Lower life satisfaction among divorced people can lead to lower physical activity and increased smoking — two factors associated with early death, new research reveals. Divorced participants were more likely than married participants to smoke and, as a result, had poorer lung function, which predicted early mortality, the study found.”We were trying to fill in the gap of evidence linking marital status and early mortality,” said lead author Kyle Bourassa from University of Arizona in the US. Also Read – Add new books to your shelfThe findings are based on data from the English Longitudinal Study of Aging, a long-term health study of adults over age 50 living in Great Britain. The study includes seven waves of data, collected from participants every two years beginning in 2002.The study, published in the journal Annals of Behavioral Medicine, included data from 5,786 participants out of which 926 people were divorced, separated or had not remarried. The rest of the sample group comprised of married participants. Also Read – Over 2 hours screen time daily will make your kids impulsiveThe participants self reported their life satisfaction, exercise frequency and smoking status. Their lung function and levels of inflammation was also examined. After tracking the deaths among the participants during the study, the researchers found that divorced or separated population had a 46 per cent greater risk of dying than their still-married counterparts.The results also showed that divorced or separated women participants had further lower life satisfaction than married participants. “While the study didn’t explicitly examine why divorce seems to be associated with greater likelihood of smoking and lower levels of exercise, one possible explanation, supported by existing research, is that divorced individuals no longer have spouses holding them accountable for their health behaviours,” Bourassa said.”If you imagine a husband or wife who doesn’t smoke and their partner does, one might try to influence the other’s behavior. In many ways, when relationships end, we lose that important social control of our health behaviors,” Bourassa explained.It is important to note that divorce doesn’t always lead to negative health outcomes. Quality of life, for example, can significantly improve for individuals who have ended unhealthy relationships.Still, since divorce overall continues to be linked to poorer health, knowing that smoking and exercise may be part of the explanation could help inform interventions for those who’ve gone through a separation, Bourassa said.
Yesterday, ProtonMail, reported that the Russian government has blocked Russian citizens from sending any messages to the encrypted email provider. This block was issued by the Federal Security Service via a secret letter dated 25 February. According to the letter, the Russian intelligence agency ordered two of the largest Internet service providers in Russia, MTS and Rostelecom, to block traffic from Russia going to our mail servers, thus preventing Russian mail servers from communicating with ProtonMail. On Monday, March 11, a firm called TechMedia obtained a copy of the letter and published it on the Russian tech blogging platform, Habr. The blog also accused ProtonMail and several other email companies of facilitating fake bomb threats. During late January, the Russian police received several anonymous bomb threats via email, which led to a forced evacuation of government buildings schools, rail stations, shopping centers, and offices. A total of 26 IP addresses were blocked after the order was issued. This also included servers used to scramble the final connection for Tor users. “Internet providers were told to implement the block “immediately,” using a technique known as BGP blackholing, a way that tells internet routers to simply throw away internet traffic rather than routing it to its destination”, TechCrunch reports. ProtonMail chief executive Andy Yen, said, “ProtonMail is not blocked in the normal way, it’s actually a bit more subtle. They are blocking access to ProtonMail mail servers. So Mail.ru — and most other Russian mail servers — for example, is no longer able to deliver email to ProtonMail, but a Russian user has no problem getting to their inbox.” The two ProtonMail servers listed by the order are its back-end mail delivery servers, rather than the front-end website that runs on a different system. Yen said, “The wholesale blocking of ProtonMail in a way that hurts all Russian citizens who want greater online security seems like a poor approach”. He further added, “We have also implemented technical measures to ensure continued service for our users in Russia and we have been making good progress in this regard. If there is indeed a legitimate legal complaint, we encourage the Russian government to reconsider their position and solve problems by following established international law and legal procedures.” According to the ProtonMail blog, “Due to the timing of the block, some ProtonMail users in Russia suspect that the block may be related to the mass protests this past weekend in Russia where 15,000 people took to the streets to protest for more online freedom.” Meanwhile, ProtonMail has listed down a few recommendations for its Russians users, which include: 1) Using a VPN service as this allows most blocks to be circumvented. All ProtonMail users also have access to ProtonVPN, a free VPN service that the email provider operates on. 2) Encouraging other contacts to use ProtonMail. The blocks attempted by the Russian government do not and cannot impact communications between ProtonMail accounts in Russia. 3) Complain to MTS and Rostelecom. According to ProtonMail, if enough people complain, these ISPs and the Russian government may reconsider their approach. One of the users wrote on HackerNews, “This situation really pissed me off. FSB (Russian FBI) had problems with receiving bomb threats coming from Protonmail addresses. So, they secretly ordered (with an almost classified order) major ISPs to block Protonmail bypassing Russian’s existing website/IP addresses blocking scheme.” To know more about this news in detail, visit ProtonMail’s official blog post. Read Next ProtonMail shares guidelines to help organizations achieve EU GDPR compliance Hackers claim to have compromised ProtonMail, but ProtonMail calls it ‘a hoax and failed extortion attempt’ A security researcher reveals his discovery on 800+ Million leaked Emails available online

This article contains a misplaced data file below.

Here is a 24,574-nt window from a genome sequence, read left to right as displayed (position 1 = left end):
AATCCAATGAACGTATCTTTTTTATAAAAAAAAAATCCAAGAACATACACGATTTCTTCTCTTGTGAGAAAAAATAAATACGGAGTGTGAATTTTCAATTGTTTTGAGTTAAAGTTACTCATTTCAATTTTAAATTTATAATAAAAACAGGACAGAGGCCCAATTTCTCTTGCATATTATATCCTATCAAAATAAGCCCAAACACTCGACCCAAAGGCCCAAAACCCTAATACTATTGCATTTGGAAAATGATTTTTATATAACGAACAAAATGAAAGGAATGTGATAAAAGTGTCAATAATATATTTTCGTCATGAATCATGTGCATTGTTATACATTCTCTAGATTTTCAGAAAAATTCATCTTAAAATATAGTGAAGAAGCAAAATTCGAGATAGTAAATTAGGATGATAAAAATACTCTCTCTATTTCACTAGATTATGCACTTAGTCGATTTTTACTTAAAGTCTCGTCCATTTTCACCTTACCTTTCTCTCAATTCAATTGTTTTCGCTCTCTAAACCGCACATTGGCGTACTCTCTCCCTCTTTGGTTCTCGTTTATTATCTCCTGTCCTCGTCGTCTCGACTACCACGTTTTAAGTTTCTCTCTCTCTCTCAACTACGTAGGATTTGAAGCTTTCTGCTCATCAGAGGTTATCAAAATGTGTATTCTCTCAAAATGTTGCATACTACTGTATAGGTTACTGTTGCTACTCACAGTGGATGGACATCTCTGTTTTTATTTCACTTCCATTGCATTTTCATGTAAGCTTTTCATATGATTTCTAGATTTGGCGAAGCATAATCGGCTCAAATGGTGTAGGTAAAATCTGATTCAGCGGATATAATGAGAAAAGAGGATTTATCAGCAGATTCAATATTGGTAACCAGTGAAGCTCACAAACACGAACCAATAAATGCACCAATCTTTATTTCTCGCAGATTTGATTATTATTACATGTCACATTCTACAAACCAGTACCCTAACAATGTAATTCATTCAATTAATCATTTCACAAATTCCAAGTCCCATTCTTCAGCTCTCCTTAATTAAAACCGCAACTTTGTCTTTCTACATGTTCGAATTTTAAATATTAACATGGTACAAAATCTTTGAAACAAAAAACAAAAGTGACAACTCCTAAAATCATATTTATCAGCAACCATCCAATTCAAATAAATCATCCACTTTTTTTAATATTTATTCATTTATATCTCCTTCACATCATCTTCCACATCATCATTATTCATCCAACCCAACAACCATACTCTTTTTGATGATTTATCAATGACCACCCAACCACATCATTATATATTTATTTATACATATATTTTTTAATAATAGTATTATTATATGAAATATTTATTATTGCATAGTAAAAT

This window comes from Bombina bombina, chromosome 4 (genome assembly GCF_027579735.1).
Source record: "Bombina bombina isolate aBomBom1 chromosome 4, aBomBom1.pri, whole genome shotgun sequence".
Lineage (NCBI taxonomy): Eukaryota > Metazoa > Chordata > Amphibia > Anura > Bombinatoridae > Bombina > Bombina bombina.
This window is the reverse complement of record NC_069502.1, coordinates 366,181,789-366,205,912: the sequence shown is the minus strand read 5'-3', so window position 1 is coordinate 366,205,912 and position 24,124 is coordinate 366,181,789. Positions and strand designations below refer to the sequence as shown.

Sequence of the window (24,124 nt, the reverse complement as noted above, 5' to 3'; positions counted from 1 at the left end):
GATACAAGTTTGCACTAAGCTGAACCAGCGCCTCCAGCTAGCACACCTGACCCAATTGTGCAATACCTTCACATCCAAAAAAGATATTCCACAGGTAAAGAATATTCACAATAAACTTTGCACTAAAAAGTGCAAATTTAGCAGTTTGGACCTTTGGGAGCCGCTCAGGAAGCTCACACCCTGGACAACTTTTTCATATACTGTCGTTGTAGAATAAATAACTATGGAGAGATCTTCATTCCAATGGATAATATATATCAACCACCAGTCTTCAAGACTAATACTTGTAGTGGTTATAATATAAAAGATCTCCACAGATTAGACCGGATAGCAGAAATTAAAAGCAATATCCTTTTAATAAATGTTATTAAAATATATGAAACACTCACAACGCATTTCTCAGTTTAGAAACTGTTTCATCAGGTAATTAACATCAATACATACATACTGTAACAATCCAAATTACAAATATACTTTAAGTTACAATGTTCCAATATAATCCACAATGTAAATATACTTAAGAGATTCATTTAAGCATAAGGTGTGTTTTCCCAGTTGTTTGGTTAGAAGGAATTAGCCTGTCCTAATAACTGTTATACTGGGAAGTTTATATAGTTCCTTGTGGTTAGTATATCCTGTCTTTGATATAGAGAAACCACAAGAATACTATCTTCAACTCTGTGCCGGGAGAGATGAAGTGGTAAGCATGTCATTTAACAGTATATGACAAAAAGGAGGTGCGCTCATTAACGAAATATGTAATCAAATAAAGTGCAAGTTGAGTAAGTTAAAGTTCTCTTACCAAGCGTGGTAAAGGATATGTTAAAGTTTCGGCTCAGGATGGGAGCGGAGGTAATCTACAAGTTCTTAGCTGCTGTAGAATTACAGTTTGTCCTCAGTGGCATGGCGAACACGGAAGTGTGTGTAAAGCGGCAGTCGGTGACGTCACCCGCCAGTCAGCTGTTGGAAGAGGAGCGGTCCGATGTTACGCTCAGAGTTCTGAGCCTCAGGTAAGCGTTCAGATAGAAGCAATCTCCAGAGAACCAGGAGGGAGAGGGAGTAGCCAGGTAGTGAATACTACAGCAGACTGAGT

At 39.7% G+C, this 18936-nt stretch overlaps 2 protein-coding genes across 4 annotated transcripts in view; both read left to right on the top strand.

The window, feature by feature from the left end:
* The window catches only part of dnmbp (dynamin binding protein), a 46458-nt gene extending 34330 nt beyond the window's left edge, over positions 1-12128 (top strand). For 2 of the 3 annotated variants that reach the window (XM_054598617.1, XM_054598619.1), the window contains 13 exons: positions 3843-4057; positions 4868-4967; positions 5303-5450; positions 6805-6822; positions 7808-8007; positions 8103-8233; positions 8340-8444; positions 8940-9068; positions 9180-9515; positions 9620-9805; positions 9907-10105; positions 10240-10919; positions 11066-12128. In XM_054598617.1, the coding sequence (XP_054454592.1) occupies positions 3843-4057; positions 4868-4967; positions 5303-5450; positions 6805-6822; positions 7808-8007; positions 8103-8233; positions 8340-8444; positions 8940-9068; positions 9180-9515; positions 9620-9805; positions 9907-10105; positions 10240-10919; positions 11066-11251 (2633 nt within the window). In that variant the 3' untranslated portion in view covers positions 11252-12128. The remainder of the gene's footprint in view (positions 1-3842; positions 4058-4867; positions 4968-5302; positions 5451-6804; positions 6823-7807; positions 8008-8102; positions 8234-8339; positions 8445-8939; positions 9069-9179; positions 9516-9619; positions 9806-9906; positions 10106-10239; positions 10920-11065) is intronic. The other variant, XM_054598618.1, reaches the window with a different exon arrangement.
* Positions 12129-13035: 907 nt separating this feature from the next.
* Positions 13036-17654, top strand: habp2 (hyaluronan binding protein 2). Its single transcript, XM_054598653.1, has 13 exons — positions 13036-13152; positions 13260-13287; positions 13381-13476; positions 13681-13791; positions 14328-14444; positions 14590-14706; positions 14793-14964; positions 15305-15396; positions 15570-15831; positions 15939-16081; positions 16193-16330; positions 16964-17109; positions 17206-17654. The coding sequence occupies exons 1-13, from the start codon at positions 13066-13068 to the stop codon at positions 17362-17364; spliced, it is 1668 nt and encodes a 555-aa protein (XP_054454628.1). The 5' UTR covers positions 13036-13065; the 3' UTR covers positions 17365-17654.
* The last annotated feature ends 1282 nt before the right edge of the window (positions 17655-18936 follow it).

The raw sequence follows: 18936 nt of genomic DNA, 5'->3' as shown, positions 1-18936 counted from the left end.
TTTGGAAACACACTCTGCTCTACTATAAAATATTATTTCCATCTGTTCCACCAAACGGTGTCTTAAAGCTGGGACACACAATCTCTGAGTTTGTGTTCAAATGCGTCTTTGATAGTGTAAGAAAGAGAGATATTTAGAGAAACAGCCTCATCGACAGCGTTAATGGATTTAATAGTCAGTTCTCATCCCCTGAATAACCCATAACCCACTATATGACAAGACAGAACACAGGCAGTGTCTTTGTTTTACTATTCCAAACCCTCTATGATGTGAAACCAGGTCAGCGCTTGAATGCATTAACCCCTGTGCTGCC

Yesterday, Fastly, a US-based cloud computing service provider, open-sourced its native WebAssembly compiler and runtime, Lucet. Lucet is built on top of Cranelift, Mozilla’s low-level retargetable code generator. It already powers Fastly’s Terrarium project, their experimental platform for edge computation using WebAssembly, and now it is coming to their edge cloud platform as well. How does Lucet work? Lucet delegates the responsibility of executing WebAssembly programs into two components: compiler and runtime. The compiler compiles WebAssembly modules to native code and the runtime manages resources and traps runtime faults. As it uses ahead-of-time compilation strategy, it simplifies the design and overhead of the runtime compared to just-in-time (JIT) compilation that browser engines use. What are its advantages? Faster and safer execution of WebAssembly programs WebAssembly allows web browsers to safely execute programs with near-native performance. It is supported by some of the most commonly used browsers including Google, Mozilla, and Safari. With Lucet, Fastly aims to take WebAssembly “beyond the browser” by providing users a platform for faster and safer execution of programs on Fastly’s edge cloud. More languages to choose from Since WebAssembly is supported by an impressive list of programming languages including Rust, TypeScript, C, and C++, Lucet users will be able to work with the language they prefer. They do not have to be restricted to Fastly’s Varnish Configuration Language (VCL). Simultaneous execution of programs The Lucet compiler and runtime ensure that each WebAssembly program is allocated its own resources. This enables Fastly’s edge cloud to simultaneously execute a large number of WebAssembly programs without compromising on security. Supports WebAssembly System Interface (WASI) Lucet supports WASI, an API that provides access to various operating-system-like features. These include files and filesystems, Berkeley sockets, clocks, and random numbers. At the moment, Lucet supports running WebAssembly programs written in C, Rust, and AssemblyScript and its runtime only support x86-64 based Linux systems. To read the official announcement, visit Fastly’s official website. Read Next Introducing CT-Wasm, a type-driven extension to WebAssembly for secure, in-browser cryptography Creating and loading a WebAssembly module with Emscripten’s glue code [Tutorial] The elements of WebAssembly – Wat and Wasm, explained [Tutorial]